Symantec (NASDAQ:SYMC) bought itself a growth platform -- and an abundance of complementary products -- with its $1.03 billion purchase of Altiris (NASDAQ:ATRS). But the security-software specialist still has other problems that this deal will not solve. If anything, it could actually be yet another distraction.

First, let's look at what Symantec has bought. Founded in 1998, Altiris builds software for endpoint management among a company's sprawl of desktops, laptops, mobile devices, and servers. Its key functions include tracking and monitoring information technology (IT) assets, as well as diagnosing problems and vulnerabilities. It works on various platforms, including those from Microsoft (NASDAQ:MSFT), Apple (NASDAQ:AAPL) and Research In Motion (NASDAQ:RIMM). Altiris' work is becoming more important as the proliferation of various mobile devices makes IT environments ever more complex.

Of course, this is good news for Altiris. For example, in the fiscal third quarter, the company posted a 15% increase in revenues to $48.8 million. Despite competition from big players such as IBM (NYSE:IBM), Altiris holds its own in its marketplace.

Altiris offers Symantec several synergistic opportunities. Altiris's comprehensive assessment of IT resources, not to mention seamless upgrades, makes it even easier for Symantec to secure an IT environment. Symantec's security software, meanwhile, can "disinfect" problems along a network's various endpoints while enforcing compliance rules.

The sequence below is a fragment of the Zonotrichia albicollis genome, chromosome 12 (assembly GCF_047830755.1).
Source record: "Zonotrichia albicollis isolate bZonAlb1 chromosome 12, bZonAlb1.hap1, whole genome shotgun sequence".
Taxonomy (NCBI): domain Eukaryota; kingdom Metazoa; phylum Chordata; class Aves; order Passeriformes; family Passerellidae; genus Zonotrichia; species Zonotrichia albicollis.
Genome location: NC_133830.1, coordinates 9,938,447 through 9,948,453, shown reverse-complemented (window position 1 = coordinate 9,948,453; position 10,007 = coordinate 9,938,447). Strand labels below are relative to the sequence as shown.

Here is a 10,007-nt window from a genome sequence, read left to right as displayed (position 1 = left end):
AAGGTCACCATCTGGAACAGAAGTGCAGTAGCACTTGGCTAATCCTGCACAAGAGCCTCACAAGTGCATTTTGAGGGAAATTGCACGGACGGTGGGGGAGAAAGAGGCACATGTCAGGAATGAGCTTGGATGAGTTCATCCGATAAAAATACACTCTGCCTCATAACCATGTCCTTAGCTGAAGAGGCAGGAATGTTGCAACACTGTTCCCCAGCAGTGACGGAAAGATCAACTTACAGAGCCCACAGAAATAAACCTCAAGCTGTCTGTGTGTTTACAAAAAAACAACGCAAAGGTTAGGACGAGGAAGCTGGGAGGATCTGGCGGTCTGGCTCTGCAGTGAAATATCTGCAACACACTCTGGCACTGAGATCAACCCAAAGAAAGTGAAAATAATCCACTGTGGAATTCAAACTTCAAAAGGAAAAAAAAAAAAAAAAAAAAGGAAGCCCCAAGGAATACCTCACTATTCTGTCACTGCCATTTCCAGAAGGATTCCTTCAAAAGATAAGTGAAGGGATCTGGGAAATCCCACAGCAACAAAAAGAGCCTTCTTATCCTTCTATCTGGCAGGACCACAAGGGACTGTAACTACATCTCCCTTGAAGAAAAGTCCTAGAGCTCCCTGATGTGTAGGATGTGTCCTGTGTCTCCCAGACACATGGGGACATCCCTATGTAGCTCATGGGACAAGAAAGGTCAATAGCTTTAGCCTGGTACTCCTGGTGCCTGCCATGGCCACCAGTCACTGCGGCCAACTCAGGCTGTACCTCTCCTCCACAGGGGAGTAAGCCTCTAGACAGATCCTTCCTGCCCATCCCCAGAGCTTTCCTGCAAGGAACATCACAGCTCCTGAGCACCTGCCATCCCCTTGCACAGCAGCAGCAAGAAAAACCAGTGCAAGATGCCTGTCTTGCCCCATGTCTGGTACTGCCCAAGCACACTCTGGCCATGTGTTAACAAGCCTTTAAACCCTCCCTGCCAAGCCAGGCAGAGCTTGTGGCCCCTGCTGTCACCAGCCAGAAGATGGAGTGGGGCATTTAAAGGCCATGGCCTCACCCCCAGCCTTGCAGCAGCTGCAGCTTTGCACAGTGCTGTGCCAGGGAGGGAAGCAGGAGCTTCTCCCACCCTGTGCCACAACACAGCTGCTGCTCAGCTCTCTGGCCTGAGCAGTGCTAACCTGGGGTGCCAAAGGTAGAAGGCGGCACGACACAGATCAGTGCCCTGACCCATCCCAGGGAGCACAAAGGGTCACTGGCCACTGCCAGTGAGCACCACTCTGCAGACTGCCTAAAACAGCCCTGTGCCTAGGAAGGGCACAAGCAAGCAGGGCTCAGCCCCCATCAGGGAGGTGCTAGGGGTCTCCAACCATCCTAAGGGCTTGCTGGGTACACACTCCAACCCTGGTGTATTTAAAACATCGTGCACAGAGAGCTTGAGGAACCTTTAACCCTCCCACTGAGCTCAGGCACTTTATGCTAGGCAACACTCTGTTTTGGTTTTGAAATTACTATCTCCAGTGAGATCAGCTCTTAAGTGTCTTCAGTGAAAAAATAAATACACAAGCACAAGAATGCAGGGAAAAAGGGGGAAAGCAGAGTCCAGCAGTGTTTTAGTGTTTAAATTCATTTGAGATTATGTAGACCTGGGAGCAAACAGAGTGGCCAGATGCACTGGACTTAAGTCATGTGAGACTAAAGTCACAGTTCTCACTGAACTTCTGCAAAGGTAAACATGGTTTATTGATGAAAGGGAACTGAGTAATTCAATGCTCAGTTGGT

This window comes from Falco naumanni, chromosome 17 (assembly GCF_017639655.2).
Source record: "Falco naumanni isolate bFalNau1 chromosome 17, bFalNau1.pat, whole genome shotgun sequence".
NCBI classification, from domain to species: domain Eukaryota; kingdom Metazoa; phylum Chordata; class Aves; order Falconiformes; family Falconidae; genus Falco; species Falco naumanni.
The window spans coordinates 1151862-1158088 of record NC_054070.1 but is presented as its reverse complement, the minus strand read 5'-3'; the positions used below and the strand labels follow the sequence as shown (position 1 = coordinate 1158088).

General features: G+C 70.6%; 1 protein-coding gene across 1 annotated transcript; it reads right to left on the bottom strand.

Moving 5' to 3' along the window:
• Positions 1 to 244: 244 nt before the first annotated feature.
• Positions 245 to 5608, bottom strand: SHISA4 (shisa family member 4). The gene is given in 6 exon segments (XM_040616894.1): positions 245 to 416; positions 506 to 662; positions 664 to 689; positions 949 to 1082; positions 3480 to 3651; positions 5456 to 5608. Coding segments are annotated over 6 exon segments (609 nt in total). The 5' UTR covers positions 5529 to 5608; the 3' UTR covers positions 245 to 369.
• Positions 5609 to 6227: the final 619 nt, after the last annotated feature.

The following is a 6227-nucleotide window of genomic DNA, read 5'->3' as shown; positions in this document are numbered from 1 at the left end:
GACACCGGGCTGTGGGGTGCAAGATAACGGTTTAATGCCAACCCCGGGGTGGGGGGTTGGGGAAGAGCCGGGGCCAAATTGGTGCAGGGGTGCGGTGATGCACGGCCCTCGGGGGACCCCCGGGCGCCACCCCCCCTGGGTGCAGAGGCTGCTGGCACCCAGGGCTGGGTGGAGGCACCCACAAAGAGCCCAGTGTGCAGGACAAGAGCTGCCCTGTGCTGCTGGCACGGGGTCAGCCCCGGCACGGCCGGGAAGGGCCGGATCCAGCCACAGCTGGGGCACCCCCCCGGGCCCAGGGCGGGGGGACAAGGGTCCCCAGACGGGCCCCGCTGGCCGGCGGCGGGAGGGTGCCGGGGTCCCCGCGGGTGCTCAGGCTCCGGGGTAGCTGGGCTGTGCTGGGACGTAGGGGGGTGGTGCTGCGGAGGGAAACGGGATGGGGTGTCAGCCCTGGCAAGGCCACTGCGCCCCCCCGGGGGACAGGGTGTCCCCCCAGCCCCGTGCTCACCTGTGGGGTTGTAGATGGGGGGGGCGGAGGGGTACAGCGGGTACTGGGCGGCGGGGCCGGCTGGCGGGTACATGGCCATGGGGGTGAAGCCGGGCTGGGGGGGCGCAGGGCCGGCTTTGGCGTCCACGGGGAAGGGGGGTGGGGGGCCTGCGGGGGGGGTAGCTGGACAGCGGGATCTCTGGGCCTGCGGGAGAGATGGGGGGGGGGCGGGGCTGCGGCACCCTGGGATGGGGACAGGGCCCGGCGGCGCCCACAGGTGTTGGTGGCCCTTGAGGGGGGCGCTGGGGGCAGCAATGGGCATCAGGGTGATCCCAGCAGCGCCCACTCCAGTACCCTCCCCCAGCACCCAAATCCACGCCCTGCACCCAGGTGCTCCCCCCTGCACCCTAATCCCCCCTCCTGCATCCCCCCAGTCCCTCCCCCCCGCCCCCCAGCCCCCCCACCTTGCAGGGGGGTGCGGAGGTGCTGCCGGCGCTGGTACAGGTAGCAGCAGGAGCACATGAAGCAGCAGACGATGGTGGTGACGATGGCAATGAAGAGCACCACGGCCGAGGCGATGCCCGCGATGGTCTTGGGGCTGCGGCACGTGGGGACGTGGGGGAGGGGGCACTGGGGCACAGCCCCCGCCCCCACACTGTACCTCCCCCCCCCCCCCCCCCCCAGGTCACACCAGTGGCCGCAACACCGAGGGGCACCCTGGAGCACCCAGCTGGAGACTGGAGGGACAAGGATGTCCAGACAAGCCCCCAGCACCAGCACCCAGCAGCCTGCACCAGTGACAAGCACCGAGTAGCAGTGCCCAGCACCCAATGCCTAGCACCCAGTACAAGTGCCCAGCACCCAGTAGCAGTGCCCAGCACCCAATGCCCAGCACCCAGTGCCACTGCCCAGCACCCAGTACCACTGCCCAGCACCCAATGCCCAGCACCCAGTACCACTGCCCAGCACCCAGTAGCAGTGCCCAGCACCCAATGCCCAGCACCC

The takeaway
Symantec has missed its own sales forecasts for the past two quarters, and the current guidance is weak. In fact, things have been lackluster for the past couple of years. A big part of the problem seems to have come from another of its past deals -- its purchase of Veritas.

In the meantime, the company is facing even tougher competition in the security space, as companies such as IBM and EMC (NYSE:EMC) bulk up their offerings with deals of their own. Naturally, Microsoft is also getting more aggressive.

Even though Altiris offers a lot of benefits, it would seem to make more sense for Symantec to focus on solving its current problems. Instead, management will now have new complexities to deal with, as well as many more risks.

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Fool contributor Tom Taulli does not own shares mentioned in this article. He is currently ranked 1,623 out of more than 21,000 players in Motley Fool CAPS, the Fool's investor-intelligence community. Come and join the party at CAPS -- it won't cost you a penny.